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Puha / Rauriki

Puha, Rauriki, Sonchus Oleraceous

'Puha' is a Sow Thistle from the Sonchus family.

 It’s a very common misconception that ‘Puha’ is native to New Zealand. I hate to break it to you, but it is not. What most people refer to as ‘Puha’ is in fact Sonchus Oleraceous, a very common & widespread plant in the Sow Thistle family, originating from the Mediterranean, where it is one of the most commonly eaten wild plants.

This variety of Puha was likely introduced to NZ by early settlers, and in fact there are reports of Captain Cook feeding it to his crew to ward of scurvy (it’s very high in Vitamin C).

 There IS a NZ native sow thistle, called Sonchus Kirkii. However I’ve never sighted this one and what most people refer to as Puha is the imported Sonchus Oleraceous.

Another common relative is Sonchus asper, or Spiny Sow Thistle, looking very similar but super jagged and slightly prickly, also edible. Dandelion is a completely different plant.

 The name Sonchus derives from the Greek word for ‘hollow’ as the stems are hollow. The reference to ‘Sow’ appears to come from an old belief of some farmers that the milky substance exuded from the stems may help Sows (female pigs) to produce more breastmilk. While this has never been proven, it is a highly nutritious plant.

 Origins sorted, let’s get into this amazing plant, that thrives year round with an incredibly high nutritional profile & an amazing list of medicinal properties!

 Sonchus Oleraceous is higher in omega 3, zinc & maganese than any of the domesticated greens. Just reflect on that for a moment. It contains Vitamins A, B1, B2, is high in Vitamin C, and has minerals Calcium, Phosphorus, Iron, Magnesium, Sodium, Potassium, Copper & Zinc. Studies have shown that it has very high antioxidant levels, much more than blueberries.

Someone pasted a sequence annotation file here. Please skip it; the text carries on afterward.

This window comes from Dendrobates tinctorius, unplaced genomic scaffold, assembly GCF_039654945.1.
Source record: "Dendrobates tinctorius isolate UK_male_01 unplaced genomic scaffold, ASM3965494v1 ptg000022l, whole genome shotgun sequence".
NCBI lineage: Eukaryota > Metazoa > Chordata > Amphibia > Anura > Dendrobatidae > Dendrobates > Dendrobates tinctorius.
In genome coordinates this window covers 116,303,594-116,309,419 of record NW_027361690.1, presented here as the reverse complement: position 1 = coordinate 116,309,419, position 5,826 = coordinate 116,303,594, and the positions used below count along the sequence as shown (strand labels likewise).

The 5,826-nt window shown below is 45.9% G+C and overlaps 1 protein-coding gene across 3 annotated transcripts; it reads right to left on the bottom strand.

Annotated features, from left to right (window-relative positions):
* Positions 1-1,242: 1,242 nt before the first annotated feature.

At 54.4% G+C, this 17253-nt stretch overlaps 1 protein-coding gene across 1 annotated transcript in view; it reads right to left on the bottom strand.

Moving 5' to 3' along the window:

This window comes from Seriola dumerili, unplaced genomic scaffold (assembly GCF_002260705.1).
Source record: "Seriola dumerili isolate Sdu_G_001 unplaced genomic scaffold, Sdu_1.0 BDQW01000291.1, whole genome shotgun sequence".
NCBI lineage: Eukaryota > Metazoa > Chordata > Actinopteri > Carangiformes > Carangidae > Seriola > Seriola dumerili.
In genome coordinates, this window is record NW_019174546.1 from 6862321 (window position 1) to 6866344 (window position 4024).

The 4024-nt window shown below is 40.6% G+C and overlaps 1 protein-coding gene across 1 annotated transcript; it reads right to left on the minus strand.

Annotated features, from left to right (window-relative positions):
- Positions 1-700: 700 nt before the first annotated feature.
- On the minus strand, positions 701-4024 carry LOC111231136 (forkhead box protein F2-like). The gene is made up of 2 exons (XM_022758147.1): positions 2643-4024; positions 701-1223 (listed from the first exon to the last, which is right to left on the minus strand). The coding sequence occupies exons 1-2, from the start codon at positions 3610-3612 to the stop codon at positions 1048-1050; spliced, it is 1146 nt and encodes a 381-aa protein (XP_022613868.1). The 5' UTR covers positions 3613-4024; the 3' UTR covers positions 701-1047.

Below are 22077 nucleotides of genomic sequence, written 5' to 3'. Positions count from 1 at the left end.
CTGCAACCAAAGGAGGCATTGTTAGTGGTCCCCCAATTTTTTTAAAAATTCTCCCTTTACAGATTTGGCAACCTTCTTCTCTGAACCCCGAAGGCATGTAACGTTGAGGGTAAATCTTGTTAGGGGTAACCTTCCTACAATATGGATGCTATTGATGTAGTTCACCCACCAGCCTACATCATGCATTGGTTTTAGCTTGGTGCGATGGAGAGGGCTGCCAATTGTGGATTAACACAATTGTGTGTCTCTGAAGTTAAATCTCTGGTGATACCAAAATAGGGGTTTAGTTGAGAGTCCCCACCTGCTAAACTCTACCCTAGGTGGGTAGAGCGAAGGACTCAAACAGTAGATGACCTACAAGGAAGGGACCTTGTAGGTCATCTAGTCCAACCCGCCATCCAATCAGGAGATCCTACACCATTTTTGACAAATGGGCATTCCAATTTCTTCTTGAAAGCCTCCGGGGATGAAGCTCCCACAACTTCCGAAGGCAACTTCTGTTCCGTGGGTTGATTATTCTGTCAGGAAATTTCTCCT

Let’s just summarise that Puha is REALLY good for us, and the great news is that it is so ABUNDANT all over NZ, growing year round. I usually have it self seed and pop up in my vege garden all through winter.

The tender young leaves are delicious, nice, crunchy, flavorsome lettuce alternatives. The older the leaves get the more bitter, but cooking reduces the bitterness, and they work beautifully in cooked dishes.

 In Rongoa practices, Puha is used as a nutritive tonic (especially during or after sickness), and is used during childbirth to assist with the expulsion of the placenta. It has blood purifying properties, it's bitter properties can stimulate the digestive system, relieve constipation, whilst also supporting the liver & kidneys. It has astringent properties and the iron content makes it good for anaemia & iron deficiencies.

 You'll find Puha featuring in many classic recipes such as the Kiwi Boil Up, and I’ve heard  many stories about ‘bashing’ or ‘pounding’ the plant before cooking to reducing bitterness.

 Many confuse Puha with Dandelion, which once you know how to ID is nothing like Puha. You’ll learn proper ID of Dandelion in my Hot Season Foraging Guide, and Puha will feature in my upcoming Foraging Guide, which I’m currently working on.

Check out & download my guides under the tab 'Foraging Guides'.

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